By Dr. Cathleen McGreal
Not long ago, my son Ryan came home from school saying, “This is my lucky day!” He put four quarters in the vending machine and two bottles of soda popped out. The expectation with vending machines is that you put in a designated number of coins, press the button that matches what you want and, presto, a product is there for your enjoyment.
If a child prays to get specific things and then doesn’t get what he wants, he may complain that God isn’t answering his prayers. In other words, he might have a “vending machine” concept of prayer: If I invest so many prayers, God is under obligation to deliver. As parents, you can help your child invoke the name of God in healthier ways by following these three suggestions. But this isn’t just a task for children — our images of God continue to mature throughout life.
First, remind your children that prayer is a conversation, not a bargain. Nothing is too trivial to bring to prayer. We don’t have to worry about “bothering” God with unimportant matters. There is tenderness in God’s relationship with us, as we read in Hosea: “I will lead her into the desert and speak tenderly to her.” (Hosea 2:14)
Second, encourage children to share their feelings with God instead of just presenting God with a list of “wants.”
“Thy will be done.” When Jesus taught us how to pray, we learned to ask that God’s will be done. The problem with the vending machine image of God is we want God to do our will. Prayer isn’t a way to convince God we have a better plan. Instead, through grace and mercy, we seek God’s will even in disappointment and sorrow.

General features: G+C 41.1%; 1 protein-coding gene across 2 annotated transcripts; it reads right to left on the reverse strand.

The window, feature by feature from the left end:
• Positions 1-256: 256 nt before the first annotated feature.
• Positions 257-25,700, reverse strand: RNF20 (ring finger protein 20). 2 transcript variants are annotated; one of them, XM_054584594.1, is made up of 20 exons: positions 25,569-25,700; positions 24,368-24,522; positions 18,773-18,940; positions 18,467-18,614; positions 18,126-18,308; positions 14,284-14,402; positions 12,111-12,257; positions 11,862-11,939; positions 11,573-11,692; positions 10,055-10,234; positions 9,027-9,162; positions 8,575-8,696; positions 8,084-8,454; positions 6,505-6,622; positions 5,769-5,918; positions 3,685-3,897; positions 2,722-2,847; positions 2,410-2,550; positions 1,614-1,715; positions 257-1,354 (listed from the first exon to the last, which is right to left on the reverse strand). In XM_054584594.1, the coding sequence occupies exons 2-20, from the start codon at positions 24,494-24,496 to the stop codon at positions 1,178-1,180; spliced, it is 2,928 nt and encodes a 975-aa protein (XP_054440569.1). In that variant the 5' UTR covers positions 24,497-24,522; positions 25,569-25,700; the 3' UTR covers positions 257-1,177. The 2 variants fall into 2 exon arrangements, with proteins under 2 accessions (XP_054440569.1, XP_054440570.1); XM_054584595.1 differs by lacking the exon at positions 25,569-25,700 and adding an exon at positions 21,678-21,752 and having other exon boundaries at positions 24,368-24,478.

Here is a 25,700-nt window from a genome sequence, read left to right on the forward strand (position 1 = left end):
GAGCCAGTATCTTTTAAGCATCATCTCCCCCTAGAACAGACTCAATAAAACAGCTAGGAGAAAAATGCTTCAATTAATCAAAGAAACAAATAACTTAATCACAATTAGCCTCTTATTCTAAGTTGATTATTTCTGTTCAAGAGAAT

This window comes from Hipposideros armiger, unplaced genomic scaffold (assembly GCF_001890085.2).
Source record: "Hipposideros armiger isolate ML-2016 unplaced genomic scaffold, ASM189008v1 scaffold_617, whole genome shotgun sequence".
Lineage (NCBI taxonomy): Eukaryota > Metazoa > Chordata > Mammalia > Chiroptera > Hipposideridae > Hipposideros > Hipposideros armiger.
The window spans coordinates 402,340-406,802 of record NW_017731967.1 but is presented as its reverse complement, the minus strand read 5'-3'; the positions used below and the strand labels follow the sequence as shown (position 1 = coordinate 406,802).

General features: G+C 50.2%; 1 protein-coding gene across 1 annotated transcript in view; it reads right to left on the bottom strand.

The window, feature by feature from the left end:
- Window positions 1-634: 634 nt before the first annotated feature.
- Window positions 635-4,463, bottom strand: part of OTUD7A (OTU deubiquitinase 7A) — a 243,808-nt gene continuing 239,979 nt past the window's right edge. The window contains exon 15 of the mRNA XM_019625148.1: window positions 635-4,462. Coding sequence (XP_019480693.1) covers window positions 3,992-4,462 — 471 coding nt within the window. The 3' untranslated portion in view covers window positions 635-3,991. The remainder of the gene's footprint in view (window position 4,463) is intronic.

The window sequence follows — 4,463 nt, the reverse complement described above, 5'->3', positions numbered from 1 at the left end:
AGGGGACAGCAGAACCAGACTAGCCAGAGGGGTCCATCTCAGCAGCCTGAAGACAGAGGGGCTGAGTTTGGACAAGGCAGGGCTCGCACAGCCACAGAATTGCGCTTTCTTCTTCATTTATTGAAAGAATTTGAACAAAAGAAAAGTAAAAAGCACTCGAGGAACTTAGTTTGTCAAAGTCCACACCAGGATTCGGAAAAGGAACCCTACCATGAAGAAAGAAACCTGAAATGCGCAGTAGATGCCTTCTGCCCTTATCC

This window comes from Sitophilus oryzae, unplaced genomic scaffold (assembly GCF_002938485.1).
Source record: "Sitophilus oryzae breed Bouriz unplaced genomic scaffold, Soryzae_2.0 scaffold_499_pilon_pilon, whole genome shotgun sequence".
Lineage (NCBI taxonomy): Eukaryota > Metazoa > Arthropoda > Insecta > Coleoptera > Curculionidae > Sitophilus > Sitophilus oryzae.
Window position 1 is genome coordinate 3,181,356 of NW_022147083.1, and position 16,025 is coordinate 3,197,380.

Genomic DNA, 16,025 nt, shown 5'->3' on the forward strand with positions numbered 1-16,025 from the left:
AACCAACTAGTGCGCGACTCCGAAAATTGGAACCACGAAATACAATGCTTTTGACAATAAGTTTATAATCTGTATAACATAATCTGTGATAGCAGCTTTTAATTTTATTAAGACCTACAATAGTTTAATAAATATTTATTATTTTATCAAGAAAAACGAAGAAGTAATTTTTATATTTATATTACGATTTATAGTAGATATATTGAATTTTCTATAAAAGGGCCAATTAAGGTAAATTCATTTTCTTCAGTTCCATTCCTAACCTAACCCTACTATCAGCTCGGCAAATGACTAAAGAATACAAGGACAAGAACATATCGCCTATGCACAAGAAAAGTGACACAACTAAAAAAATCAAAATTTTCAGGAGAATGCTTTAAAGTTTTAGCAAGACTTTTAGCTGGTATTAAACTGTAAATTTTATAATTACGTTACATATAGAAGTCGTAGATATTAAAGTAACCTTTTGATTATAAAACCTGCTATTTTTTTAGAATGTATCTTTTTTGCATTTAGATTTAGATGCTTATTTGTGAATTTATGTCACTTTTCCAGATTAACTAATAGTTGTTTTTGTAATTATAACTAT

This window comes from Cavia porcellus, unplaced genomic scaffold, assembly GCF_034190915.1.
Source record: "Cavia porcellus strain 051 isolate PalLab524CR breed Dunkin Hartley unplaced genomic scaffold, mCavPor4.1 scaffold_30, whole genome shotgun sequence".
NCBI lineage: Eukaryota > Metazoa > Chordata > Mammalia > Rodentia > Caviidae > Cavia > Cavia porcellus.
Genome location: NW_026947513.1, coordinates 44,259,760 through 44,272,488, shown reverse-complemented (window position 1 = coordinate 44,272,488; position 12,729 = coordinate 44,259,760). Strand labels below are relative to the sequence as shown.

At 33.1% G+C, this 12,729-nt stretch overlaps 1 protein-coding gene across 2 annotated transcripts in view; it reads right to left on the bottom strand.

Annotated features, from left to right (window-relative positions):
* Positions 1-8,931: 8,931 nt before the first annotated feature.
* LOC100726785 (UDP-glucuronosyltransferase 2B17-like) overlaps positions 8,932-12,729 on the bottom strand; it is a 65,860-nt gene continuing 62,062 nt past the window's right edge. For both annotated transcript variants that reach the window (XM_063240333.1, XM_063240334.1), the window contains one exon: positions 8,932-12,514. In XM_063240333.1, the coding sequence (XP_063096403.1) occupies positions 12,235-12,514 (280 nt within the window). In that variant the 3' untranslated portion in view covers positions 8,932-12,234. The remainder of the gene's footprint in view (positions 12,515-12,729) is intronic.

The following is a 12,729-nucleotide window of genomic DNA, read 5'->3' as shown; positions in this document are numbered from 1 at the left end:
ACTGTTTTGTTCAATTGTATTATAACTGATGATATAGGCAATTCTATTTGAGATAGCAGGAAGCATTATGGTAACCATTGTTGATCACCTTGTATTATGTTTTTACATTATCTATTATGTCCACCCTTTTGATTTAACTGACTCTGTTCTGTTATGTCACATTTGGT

Talk to your children about their motivation for prayer. Are they trying to convince God that their way is really the best way?
Finally, help children understand that prayers often are answered in unexpected ways. Although we may pray for specific outcomes, the answer to prayer often happens inside us, not outside in life’s events. As author Franciscan Father Pat McCloskey has said, “God is the fixed point and I am the one who changes.”
Help children explore the different ways prayers can be answered.
James and John said to Jesus, “Teacher, we want you to do for us whatever we ask of you.” They wanted to make sure they had their “yes” ahead of time. Jesus overlooked their audacity and simply asked, “What is it you want me to do for you?” (Mark 10:35-37)
Parents can offer comfort when the answer to a request is “no” by asking whether God has ever responded to prayer with consolation or insight.
Take time with your children to share the ways that God has answered prayers in the lives of your family.
|Prayers for the Catholic Child is a tool for parents to teach the essential prayers of the Catholic faith to their children. To order in English or Spanish, contact the Office of Catholic Faith Formation at 800-950-4970 or visit www.seattlearchdiocese.org/pcc.|
August 23, 2013